Students who take a lot of career-tech-ed courses in high school are hard workers who tend to skip class less often, a new study finds.
A new survey finds that more than two-thirds of college admissions officers feel comfortable using students' Facebook posts as part of their deliberation process, though less than a third actually take a look.
The U.S. Department of Justice is investigating whether colleges violate federal antitrust laws when they share information about students who have been accepted through early-decision programs.
A new study documents a tricky trap for students: the gap between what high schools require for graduation and what state universities require for admission.
The Obama Foundation and the Urban Alliance have launched a program that will provide workforce training for high school students in Chicago.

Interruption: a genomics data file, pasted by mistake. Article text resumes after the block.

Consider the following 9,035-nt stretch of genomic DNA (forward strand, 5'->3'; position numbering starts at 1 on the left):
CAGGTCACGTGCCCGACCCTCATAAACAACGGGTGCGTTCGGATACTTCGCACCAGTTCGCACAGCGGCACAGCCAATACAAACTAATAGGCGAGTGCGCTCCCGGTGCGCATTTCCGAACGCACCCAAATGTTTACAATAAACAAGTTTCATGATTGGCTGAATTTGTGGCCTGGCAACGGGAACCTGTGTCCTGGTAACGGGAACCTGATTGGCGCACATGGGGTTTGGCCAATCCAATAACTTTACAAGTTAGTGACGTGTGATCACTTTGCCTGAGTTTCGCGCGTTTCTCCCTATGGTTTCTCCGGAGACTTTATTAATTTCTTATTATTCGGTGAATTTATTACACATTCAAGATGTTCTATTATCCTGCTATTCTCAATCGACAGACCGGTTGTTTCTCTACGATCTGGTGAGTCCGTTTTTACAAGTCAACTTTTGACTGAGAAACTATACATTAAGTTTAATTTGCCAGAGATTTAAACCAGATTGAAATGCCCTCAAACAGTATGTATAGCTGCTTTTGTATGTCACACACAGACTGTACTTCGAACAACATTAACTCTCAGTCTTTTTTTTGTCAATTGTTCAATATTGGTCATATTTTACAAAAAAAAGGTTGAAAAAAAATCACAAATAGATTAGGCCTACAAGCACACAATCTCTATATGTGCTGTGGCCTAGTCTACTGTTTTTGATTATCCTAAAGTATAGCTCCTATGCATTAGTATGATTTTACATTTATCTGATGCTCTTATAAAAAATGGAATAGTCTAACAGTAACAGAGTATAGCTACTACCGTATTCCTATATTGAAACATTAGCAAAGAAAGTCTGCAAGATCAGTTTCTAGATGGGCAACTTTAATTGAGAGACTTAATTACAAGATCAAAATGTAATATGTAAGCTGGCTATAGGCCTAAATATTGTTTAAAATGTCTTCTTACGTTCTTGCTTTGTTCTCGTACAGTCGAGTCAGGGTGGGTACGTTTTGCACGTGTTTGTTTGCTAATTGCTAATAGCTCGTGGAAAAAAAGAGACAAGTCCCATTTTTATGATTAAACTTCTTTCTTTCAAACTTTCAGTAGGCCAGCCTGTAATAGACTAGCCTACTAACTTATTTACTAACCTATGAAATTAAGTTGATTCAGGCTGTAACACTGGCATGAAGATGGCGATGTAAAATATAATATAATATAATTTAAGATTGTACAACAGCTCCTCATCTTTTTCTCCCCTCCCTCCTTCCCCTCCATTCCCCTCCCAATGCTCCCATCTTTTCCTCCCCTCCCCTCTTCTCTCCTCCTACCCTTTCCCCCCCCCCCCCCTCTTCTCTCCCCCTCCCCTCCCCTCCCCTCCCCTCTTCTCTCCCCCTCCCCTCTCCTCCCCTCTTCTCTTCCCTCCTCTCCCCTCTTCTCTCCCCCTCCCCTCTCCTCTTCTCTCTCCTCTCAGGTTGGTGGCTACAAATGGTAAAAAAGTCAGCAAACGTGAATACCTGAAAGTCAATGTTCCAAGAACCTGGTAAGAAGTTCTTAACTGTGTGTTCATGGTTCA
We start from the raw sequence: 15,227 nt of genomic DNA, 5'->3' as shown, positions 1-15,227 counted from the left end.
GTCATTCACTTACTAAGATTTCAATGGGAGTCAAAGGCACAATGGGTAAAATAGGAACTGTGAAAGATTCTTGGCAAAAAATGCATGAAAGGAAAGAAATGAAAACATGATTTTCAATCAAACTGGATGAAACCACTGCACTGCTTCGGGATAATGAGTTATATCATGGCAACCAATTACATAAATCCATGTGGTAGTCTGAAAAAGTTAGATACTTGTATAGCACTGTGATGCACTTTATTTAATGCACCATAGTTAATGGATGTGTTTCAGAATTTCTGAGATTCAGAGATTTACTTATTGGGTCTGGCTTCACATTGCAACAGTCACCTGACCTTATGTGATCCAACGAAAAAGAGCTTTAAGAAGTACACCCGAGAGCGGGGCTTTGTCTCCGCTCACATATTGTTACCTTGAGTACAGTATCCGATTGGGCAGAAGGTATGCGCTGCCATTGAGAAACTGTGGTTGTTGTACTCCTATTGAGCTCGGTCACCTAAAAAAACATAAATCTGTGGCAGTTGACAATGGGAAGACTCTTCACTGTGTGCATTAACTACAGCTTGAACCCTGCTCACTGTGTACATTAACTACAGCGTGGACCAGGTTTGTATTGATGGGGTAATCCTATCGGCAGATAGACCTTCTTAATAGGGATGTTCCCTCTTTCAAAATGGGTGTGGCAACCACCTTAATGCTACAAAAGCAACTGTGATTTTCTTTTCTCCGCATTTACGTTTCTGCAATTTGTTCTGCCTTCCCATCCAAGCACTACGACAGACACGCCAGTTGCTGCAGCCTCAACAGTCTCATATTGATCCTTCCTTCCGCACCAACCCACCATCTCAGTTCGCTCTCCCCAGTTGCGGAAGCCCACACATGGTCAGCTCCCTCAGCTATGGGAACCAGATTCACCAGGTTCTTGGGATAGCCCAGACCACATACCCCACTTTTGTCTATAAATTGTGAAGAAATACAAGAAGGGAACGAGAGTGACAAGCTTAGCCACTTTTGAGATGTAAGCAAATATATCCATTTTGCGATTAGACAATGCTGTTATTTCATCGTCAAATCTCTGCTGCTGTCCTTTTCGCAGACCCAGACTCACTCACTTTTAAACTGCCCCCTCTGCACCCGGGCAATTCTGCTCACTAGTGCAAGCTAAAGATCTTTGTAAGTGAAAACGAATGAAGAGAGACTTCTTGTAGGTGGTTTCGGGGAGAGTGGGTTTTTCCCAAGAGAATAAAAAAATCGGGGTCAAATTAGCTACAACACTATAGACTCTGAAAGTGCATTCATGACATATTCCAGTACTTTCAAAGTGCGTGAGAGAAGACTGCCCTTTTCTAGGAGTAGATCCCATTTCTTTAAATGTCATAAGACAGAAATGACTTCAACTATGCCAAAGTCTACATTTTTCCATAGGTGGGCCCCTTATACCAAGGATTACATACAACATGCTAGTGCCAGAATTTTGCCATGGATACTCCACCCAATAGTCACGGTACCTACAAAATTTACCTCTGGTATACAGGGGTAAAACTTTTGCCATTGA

North Dakota has become the first state in the country to take advantage of a new kind of assessment flexibility: It won federal permission to give school districts the right to substitute the ACT for the state's own required high school test.
Students at the Florida school where 17 people were shot on Feb. 14 have been exempted from fees on the SAT and Advanced Placement exams, and they might be excused from state tests.
In the wake of a major graduation-rate scandal, the District of Columbia school system reports a big anticipated drop in this year's high school graduation rate.
Arizona has approved a new approach to testing that allows districts to choose among several high school tests. But the new system could violate federal education law.
Many colleges and universities are reassuring students that their offers of admission won't be jeopardized if they are suspended because they missed school to protest gun violence in the wake of the Florida school shootings.